Performance Testing vs. Load Testing vs. Stress Testing
If you’re a developer, QA engineer or DevOps, you know you need to conduct different types of performance tests, to make sure each code change or feature added (a) doesn’t break the system, and (b) works.
But which types of performance tests should you conduct, what’s the difference between load tests and other types of tests and which test is suitable for which situation? In this blog post we’ll cover the answers to these questions, and more.
What is Performance Testing?
Performance testing is the general name for tests that check how the system behaves and performs. Performance testing examines responsiveness, stability, scalability, reliability, speed and resource usage of your software and infrastructure. Different types of performance tests provide you with different data, as we will further detail.
Before performance testing, it’s important to determine your system’s business goals, so you can tell if your system behaves satisfactorily or not according to your customers’ needs.
After running performance tests, you can analyze different KPIs, such as the number of virtual users, hits per second, errors per second, response time, latency and bytes per second (throughput), as well as the correlations between them. Through the reports you can identify bottlenecks, bugs and errors, an decide what needs to be done.
When should you use Performance Testing?
When you want to check your website performance and app performance, as well as servers, databases, networks, etc. If you work with the waterfall methodology, then at least each time you release a version. If you’re shifting left and going agile, you should test continuously.
This is an example of a performance test report on CA BlazeMeter. This is a good test, as the growing number of users doesn’t affect the response time, the error rate continues to be low and the hits per second rises with the number of users but remains stable.
What is Load Testing?
Load testing is testing that checks how systems function under a heavy number of concurrent virtual users performing transactions over a certain period of time. Or in other words, how systems handle heavy load volumes. There are a few types of open-source load testing tools, with JMeter being the most popular one.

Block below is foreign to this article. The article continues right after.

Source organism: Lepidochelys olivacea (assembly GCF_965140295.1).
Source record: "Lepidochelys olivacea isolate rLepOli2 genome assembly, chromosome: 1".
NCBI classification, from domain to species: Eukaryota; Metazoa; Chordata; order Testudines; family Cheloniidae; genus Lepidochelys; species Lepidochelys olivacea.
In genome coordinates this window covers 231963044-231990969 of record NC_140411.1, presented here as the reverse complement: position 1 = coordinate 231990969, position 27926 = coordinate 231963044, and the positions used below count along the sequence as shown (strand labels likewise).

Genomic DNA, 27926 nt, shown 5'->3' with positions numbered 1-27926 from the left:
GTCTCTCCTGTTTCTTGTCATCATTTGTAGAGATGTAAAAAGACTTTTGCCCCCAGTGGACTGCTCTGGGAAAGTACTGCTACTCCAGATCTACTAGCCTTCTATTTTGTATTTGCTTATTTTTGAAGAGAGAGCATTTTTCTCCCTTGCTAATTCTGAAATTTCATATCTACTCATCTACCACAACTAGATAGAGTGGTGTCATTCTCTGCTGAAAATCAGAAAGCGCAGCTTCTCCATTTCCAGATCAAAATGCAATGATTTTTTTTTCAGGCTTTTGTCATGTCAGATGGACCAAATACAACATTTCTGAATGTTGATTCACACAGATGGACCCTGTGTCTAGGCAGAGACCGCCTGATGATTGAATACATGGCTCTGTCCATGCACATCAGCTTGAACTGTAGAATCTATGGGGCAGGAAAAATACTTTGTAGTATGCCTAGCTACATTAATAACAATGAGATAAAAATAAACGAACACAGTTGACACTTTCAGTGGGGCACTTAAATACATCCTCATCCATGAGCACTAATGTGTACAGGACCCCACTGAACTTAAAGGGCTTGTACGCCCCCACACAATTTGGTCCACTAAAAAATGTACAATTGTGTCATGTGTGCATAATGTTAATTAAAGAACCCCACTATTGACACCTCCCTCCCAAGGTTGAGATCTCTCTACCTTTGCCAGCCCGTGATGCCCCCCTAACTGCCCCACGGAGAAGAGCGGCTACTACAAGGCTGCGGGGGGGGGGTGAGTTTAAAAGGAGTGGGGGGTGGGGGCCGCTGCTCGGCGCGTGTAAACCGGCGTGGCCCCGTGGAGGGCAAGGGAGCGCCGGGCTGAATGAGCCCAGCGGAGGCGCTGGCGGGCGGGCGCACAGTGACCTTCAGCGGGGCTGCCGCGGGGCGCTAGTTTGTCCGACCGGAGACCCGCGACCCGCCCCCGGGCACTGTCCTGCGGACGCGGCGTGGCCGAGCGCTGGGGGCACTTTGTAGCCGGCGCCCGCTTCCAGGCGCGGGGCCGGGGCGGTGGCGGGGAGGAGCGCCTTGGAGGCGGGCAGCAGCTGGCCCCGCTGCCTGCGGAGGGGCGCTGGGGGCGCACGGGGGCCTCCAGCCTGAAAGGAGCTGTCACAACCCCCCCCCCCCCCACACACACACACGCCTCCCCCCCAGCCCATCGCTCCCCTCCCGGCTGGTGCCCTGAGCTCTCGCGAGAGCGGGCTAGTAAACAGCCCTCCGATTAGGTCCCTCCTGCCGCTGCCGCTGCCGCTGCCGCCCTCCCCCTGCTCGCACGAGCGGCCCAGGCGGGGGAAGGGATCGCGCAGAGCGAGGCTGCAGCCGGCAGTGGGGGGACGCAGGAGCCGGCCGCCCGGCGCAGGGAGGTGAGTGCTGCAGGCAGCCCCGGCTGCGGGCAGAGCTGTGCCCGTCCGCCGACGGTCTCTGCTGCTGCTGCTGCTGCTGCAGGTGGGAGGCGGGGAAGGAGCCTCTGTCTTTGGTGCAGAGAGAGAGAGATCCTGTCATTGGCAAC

When should you use Load Testing?
When you want to determine how many users your system can handle. You can determine different user scenarios that let you focus on different parts of your system, like the checkout webpage on your website or app for web load testing. You can also determine how the load behaves, like the geo-location users come from or how the load builds and sustains in the system. Basically, load testing is something you should do all the time, to ensure your system is always on point. That’s why it should be integrated into your Continuous Integration cycles, with tools like Jenkins and Taurus.
What is Stress Testing?
Stress testing is testing that checks the upper limits of your system by testing it under extreme loads. The testing examines how the system behaves under intense loads, and how it recovers when going back to normal usage, i.e are the KPIs like throughput and response time the same as before? In addition to load testing KPIs, stress testing also examines memory leaks, slowness, security issues and data corruption.
Stress testing can be conducted through load testing tools, by defining a test case with a very high number of concurrent virtual users. If your stress test includes a sudden ramp-up in the number of virtual users, it is called a Spike Test. If you stress test for a long period of time to check the system’s sustainability over time with a slow ramp-up, it’s called a Soak Test.
When Should You Use Stress Testing?
Website stress tests and app stress tests are important before major events, like Black Friday, ticket selling for a popular concert with high demand or the elections. But we recommend you stress test every once in a while so you know your system’s endurance capabilities. This ensures you’re always prepared for unexpected traffic spikes, and gives you more time and resources to fix your bottlenecks.
In this example we describe how to obtain the traffic spike using “Ultimate Thread Group” component. We suppose that system under test is under traffic at 3:00 minutes after test start. With Ultimate thread group we define additional threads running in fixed time windows using initial delay property (see below picture)
Using different types of performance tests ensures you are always aware of the issues you have and that you can plan how to deal with them. So don’t give up on any types of tests.
Learn more on how to use JMeter from our free Webinar JMeter Load Testing at Scale and from our blog. JMeter can be enhanced through BlazeMeter, with larger scalability and many geo-locations, better reporting and sharing capabilities, multiple integrations and recording options. Request a demo to learn more. To try out BlazeMeter and set up a trial account, put your URL in the box below and your test will start in minutes.